The list is long. Far too long.

The heartbreak is unceasing, testing every fiber of a Jets fan’s soul.

The cycle keeps repeating over and over – and over – again. First there is hope, sometimes followed by the euphoria of playoff possibilities, and then, inevitably, disappointment.

Lather, rinse, repeat.

Since Joe Namath last started a game for this team in 1976, a total of 34 quarterbacks have started at least once. And not one of them has been able to match what Namath did on that warm afternoon in south Florida on Jan. 12, 1969.

And now, Zach Wilson makes 35.

It’s a safe assumption you’d never heard of Wilson before he blossomed at BYU with 33 touchdown passes and three interceptions in 2020.

But now he carries your football hopes and dreams.

Like so many others before him.

Wilson’s arm talent has been compared by some draft experts to Patrick Mahomes and Aaron Rodgers – high praise indeed. The highest, in fact. He has earned the respect of the greatest BYU quarterback of all – Hall of Famer Steve Young, who has been singing Wilson’s praises for months now. And he sufficiently impressed Jets general manager Joe Douglas and head coach and first-year coach Robert Saleh at his recent pro day workout to convince them to move on from Sam Darnold.

It wasn’t all that long ago when Darnold was another in a long line of quarterbacks counted on to deliver this franchise out of its post-Namathian haze. In fact, it seemed as if the draft-day gods had smiled down on GM Mike Maccangnan in 2018, allowing him to take Darnold with the third overall pick after Cleveland selected Baker Mayfield and the Giants then eschewed a quarterback at No. 2 and took tailback Saquon Barkley instead.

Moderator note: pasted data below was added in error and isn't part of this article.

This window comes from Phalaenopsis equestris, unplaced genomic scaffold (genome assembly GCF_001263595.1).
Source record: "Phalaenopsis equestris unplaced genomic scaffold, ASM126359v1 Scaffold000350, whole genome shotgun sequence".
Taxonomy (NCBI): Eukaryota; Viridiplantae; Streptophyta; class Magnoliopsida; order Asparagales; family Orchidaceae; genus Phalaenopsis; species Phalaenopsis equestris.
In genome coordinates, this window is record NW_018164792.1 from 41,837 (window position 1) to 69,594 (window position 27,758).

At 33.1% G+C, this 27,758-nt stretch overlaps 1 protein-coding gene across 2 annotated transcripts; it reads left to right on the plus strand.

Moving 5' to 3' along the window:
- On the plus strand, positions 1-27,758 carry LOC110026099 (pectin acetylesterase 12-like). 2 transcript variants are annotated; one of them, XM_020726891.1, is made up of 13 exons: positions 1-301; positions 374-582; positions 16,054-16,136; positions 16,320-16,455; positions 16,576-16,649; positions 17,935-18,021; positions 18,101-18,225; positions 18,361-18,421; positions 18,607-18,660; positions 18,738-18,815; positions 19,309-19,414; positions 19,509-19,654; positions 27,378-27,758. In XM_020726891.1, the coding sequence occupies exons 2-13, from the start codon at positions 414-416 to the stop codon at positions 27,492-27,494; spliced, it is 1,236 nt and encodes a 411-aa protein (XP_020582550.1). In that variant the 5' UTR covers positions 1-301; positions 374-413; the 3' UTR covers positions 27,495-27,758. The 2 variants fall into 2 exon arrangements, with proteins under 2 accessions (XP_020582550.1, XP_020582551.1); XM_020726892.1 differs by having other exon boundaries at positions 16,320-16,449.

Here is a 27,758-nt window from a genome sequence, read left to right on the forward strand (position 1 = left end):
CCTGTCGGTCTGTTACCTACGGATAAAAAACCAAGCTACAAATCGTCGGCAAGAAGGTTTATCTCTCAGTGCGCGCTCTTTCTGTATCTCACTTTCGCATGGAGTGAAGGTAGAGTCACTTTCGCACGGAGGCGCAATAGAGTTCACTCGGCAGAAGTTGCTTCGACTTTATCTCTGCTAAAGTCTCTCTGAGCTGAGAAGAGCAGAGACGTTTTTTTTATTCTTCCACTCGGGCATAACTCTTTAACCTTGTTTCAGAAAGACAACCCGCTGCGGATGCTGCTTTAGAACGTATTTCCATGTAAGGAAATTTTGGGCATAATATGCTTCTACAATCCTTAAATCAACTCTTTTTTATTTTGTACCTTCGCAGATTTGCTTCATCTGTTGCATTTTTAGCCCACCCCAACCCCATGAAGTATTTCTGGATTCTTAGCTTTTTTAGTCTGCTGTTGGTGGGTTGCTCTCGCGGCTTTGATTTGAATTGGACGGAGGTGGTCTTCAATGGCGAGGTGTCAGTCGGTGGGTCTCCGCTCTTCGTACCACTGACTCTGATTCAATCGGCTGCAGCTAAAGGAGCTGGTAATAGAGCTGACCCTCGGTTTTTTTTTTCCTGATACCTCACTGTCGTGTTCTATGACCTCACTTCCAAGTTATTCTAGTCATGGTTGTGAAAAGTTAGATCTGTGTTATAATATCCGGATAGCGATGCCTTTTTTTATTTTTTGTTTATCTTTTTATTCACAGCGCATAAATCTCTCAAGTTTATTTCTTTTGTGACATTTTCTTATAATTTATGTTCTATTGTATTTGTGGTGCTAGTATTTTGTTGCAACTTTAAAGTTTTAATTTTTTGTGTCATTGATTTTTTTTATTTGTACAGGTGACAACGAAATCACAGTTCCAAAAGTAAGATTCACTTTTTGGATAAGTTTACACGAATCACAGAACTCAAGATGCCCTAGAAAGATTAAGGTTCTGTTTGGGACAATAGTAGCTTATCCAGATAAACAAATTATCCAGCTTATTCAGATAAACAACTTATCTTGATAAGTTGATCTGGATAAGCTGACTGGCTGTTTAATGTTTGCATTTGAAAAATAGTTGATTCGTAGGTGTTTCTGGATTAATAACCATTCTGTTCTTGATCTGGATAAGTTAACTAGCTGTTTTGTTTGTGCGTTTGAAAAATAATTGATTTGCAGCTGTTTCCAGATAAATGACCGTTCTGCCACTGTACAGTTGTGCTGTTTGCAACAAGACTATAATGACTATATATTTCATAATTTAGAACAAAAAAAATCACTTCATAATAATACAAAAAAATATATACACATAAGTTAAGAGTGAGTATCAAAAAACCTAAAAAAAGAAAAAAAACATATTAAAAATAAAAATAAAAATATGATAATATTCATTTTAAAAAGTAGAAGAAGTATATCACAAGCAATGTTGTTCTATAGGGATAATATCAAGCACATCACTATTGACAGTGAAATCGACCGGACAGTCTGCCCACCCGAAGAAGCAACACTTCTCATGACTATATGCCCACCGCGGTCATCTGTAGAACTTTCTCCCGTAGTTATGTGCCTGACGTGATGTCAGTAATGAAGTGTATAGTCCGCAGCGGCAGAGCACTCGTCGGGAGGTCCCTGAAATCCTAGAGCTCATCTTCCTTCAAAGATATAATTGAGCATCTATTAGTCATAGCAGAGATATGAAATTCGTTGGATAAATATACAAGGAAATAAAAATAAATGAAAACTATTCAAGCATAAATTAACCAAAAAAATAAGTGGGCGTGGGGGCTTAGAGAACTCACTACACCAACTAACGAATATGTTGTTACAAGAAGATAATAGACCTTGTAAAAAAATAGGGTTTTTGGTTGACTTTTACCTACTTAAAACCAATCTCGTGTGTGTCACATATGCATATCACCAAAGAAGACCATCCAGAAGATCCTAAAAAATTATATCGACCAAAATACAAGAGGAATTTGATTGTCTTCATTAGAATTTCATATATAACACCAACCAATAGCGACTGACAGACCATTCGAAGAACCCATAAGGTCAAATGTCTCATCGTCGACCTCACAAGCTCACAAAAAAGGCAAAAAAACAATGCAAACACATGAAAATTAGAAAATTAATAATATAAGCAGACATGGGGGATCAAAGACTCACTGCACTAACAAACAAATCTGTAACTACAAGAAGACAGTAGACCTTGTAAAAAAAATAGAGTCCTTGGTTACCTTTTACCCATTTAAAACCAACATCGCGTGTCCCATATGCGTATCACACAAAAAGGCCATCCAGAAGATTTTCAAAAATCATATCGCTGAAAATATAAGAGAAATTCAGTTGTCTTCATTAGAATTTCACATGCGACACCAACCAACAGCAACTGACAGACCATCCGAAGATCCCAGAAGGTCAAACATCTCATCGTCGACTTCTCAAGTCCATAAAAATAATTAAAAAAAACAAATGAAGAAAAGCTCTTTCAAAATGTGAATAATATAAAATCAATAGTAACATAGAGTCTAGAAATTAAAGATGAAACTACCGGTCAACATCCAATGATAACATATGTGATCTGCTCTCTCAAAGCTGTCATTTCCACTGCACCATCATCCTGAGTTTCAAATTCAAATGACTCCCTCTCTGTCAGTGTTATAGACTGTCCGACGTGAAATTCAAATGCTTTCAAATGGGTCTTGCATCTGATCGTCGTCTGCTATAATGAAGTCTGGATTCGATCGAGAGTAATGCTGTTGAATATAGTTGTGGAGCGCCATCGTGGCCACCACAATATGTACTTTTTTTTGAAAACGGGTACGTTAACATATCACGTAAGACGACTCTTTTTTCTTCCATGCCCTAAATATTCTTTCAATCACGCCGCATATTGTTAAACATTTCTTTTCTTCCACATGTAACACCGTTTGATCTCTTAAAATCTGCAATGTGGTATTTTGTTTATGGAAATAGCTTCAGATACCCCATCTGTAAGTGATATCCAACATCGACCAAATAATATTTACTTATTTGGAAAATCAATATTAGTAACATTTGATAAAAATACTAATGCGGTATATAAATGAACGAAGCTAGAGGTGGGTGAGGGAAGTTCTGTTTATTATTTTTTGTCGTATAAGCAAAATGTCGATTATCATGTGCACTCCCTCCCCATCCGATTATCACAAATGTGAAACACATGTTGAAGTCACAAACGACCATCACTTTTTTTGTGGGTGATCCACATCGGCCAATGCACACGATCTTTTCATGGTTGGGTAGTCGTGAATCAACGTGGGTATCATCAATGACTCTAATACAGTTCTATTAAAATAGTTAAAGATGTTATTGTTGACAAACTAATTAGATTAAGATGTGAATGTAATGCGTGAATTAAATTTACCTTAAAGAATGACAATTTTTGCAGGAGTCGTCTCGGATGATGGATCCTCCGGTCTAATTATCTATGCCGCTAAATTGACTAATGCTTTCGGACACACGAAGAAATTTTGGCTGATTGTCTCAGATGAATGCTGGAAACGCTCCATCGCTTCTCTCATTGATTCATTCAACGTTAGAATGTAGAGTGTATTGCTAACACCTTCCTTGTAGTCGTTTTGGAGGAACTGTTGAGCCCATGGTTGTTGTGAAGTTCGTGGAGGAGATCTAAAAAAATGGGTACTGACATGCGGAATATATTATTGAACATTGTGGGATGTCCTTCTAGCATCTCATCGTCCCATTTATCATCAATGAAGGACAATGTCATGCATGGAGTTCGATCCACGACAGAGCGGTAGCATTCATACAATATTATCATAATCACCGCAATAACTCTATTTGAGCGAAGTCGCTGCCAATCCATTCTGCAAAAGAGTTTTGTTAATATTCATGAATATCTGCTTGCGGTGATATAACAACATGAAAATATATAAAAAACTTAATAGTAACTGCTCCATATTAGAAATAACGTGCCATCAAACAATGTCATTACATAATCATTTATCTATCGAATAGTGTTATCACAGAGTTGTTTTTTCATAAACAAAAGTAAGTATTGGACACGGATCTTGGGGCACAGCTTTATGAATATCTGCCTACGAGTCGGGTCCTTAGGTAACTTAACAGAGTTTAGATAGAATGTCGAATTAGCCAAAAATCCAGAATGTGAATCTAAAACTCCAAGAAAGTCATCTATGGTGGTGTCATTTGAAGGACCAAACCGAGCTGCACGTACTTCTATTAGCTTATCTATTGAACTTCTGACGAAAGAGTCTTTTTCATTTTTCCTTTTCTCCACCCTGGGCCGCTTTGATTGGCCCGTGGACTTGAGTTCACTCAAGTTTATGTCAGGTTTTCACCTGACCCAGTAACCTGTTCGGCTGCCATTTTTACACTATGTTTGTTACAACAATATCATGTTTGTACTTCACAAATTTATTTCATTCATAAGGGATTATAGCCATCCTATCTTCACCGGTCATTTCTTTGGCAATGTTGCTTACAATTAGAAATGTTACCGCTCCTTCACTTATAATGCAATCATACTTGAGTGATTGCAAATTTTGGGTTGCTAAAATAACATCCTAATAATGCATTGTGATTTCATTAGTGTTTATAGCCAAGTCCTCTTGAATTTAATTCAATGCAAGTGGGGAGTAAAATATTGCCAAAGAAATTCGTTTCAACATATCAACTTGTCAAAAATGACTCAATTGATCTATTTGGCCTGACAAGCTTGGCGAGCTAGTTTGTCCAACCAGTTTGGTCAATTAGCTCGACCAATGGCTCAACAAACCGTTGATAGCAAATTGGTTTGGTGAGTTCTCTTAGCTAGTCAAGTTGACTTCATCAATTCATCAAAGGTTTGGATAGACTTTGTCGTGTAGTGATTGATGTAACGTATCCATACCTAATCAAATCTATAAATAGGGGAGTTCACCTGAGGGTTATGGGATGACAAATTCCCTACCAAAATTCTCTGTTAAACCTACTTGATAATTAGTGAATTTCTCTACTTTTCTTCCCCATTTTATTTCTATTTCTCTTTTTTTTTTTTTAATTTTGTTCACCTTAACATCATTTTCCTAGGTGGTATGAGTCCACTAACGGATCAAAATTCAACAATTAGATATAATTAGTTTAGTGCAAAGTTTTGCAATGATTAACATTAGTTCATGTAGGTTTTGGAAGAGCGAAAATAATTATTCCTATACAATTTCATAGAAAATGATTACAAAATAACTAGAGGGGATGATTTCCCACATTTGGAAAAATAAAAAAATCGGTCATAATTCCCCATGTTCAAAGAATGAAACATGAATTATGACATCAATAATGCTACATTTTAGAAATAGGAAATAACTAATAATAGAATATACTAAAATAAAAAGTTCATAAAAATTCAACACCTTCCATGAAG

Darnold, who had dazzled at USC and was thought by many to be the pre-eminent talent in that draft, showed flashes in his first year under Todd Bowles. But the instability that has beset this franchise so often before surfaced yet again, with Bowles shown the door after a 4-12 season and Maccagnan gone a year later after coach Adam Gase nudged him out and brought in Douglas.

Gase himself bottomed out in 2020, but Douglas has settled things down with some smart trades and the hiring of Saleh, one of the most accomplished head coaching prospects on the market.

And now it’s Wilson’s shot at bringing stability to a position that has seen little else but instability and inadequacy over the decades. If he can progress the way the Jets hope, and if Douglas surrounds him with the kind of talent that can make this a more reliable team, then there is certainly a chance. Wilson’s talent and intangibles are off the charts, and his ceiling is high.

But as so many others have found out before him, figuring things out will not be easy or swift.

The pressure will be intense, and Wilson knows it. New York is like no place else when it comes to expectations. But perhaps some words of wisdom imparted by one of the 34 other quarterbacks after Namath who tried and failed will smooth the transition for the rookie.

Josh McCown has already helped Wilson prepare for his next journey.

"He was talking about how amazing of a situation this is," said Wilson, who hails from Draper, Utah, a city of less than 50,000. "(McCown) came from a small town in Texas, and he never wanted to go to the big city, and when he got there to New York, he loved it, he loved the culture, the atmosphere, the coaches. He felt that the team was right there. It made it comforting to know I’m going to a great situation."

Can Wilson be better than the ones who came before?

"I’ve got confidence in myself, but I've got confidence in the ownership and all the way down through these new coaches and players," Wilson said. "I'm excited to get in there and try and figure out what we can do to get better."

Now it’s Wilson’s turn and his time.

Best of luck.

He’ll need it.

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